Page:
Least traditional


Most traditional

Husbands with wives not gainfully employed




Husbands with wives gainfully employed




Thus, instead of the pat norm accepted by bourgeois sociologists and feminists, which sees women’s attitudes as being formed outside and brought into the workplace, where they help reinforce the irrationalities of degraded women’s labour, we see how the habits and ideas created in the workplace in fact invade the home. While the two realms of production and reproduction are dialectically united, production is the primary of the two. Women’s wage labour is more decisive in affecting domestic labour and attitudes towards it than vice versa.

Marx was right when he wrote of the effect which the drawing of women (and children) into social production would have on relations within the family and relations between the sexes:

However terrible and disgusting the dissolution, under the capitalist system, of the old family ties may appear, nevertheless, modern industry, by assigning as it does the important part in the process of production, outside the domestic sphere, to women, to young persons, and to children of both sexes, creates a new economic foundation for a higher form of the family and of the relations between the sexes ... Moreover, it is obvious that the fact of the collective working group being composed of individuals of both sexes and all ages, must necessarily, under suitable conditions, become a source of human development. [23]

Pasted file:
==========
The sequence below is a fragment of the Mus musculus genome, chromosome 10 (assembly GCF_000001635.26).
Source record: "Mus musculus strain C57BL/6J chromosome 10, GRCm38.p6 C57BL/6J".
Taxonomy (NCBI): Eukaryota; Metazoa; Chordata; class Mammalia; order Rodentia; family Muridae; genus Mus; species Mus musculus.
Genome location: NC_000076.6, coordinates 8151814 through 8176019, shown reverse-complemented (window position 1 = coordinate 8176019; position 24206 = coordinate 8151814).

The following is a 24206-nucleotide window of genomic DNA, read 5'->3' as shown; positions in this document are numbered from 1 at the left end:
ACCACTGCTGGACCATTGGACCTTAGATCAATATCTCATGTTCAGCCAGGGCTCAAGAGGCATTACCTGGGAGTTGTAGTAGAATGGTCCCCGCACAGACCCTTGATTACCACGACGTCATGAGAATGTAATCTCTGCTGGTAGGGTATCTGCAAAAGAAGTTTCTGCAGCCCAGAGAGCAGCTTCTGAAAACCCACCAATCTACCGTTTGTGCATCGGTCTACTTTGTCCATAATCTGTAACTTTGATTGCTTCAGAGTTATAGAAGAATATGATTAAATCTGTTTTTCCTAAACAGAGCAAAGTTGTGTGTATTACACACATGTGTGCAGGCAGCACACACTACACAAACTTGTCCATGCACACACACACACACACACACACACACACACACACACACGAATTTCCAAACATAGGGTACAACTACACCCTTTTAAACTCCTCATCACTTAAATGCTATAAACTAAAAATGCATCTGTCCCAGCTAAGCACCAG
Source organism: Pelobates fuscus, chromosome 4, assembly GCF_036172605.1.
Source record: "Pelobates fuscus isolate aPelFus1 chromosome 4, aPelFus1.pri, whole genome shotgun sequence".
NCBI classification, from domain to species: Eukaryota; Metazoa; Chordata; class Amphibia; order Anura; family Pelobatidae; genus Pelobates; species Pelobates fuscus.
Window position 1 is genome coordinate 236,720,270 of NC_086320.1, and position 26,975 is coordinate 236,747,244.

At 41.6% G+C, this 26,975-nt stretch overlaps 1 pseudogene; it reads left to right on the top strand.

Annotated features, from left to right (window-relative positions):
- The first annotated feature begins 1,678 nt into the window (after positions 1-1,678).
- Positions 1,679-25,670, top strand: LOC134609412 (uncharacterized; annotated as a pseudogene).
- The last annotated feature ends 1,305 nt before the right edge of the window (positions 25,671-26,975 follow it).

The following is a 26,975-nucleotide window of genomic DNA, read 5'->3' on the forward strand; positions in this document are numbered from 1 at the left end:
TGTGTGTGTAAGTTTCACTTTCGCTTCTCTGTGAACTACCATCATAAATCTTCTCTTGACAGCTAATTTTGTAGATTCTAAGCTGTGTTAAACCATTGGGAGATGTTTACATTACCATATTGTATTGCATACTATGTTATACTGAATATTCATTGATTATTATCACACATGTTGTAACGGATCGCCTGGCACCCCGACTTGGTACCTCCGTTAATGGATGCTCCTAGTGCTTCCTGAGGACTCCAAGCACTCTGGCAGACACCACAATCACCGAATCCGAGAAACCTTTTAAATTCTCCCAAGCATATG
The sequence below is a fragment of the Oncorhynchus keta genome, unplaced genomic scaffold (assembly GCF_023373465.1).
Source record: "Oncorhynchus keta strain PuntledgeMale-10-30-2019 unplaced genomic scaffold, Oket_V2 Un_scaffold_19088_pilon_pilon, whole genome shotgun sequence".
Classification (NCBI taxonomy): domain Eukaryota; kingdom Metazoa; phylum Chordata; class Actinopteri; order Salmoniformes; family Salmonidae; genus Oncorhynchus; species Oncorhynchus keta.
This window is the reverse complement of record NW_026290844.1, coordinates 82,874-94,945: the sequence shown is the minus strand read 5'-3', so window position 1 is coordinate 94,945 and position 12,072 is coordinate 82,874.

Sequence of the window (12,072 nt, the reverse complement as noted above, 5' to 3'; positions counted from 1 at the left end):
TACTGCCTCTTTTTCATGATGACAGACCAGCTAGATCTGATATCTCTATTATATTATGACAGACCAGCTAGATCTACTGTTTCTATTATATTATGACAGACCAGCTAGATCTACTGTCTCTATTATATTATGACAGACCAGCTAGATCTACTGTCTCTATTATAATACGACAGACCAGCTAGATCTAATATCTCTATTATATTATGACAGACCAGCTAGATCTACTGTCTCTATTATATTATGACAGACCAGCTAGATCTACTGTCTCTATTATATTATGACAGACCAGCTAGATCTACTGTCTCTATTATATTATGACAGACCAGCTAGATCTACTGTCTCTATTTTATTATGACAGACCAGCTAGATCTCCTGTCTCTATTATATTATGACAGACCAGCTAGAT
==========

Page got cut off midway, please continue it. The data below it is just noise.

The path to the liberation of working-class women from exploitation and oppression is not in their isolated homes, but in their collective relationship as wage-earners where they can unite with fellow workers, men and women.

The change in women’s attitudes at home is especially great when they are engaged in far-reaching industrial struggles. For instance the ideas of the women who occupied the Lee Jeans factory in Scotland for seven months in 1982 changed radically in the struggle, and they challenged the assumptions of men – including their husbands and boyfriends – regarding the relations between the sexes. “I’m busy. You go and make the tea and look after the children,” was a frequent attitude among the women.

Only in the struggle to transform social relations do people change. It is the workplace that opens up to women the widest opportunities to struggle to organise and hence to change themselves. It is through involvement in social production that women, like men, are anchored as workers into the relations of production which are the pivot of class society. Marxism is about class power, and in the workplace this comes into sharpest focus.

Extensive efforts are made by the employing class to divide the working class. The uneven development of different countries, of different regions in the same country, of different branches of the economy, of different enterprises, fragments the working class. Racial, ethnic and sex discords add to the disunity. Disparities of skill, often exacerbated by craft unionism, widen these fissures, as does the employers’ divide-and-rule practice of using women as cheap labour to weaken the bargaining position of men, and using the craftism and sexual prejudices of men to weaken the position of working women.

The ideas of the ruling class prevail in society – and the family home is one of the most effective institutions for ensuring this. The home, where we are isolated into the smallest of groups, is fertile ground for the media to spread the ruling ideas of society. Television in particular is powerful in moulding the ideas of the mass of isolated people, including women.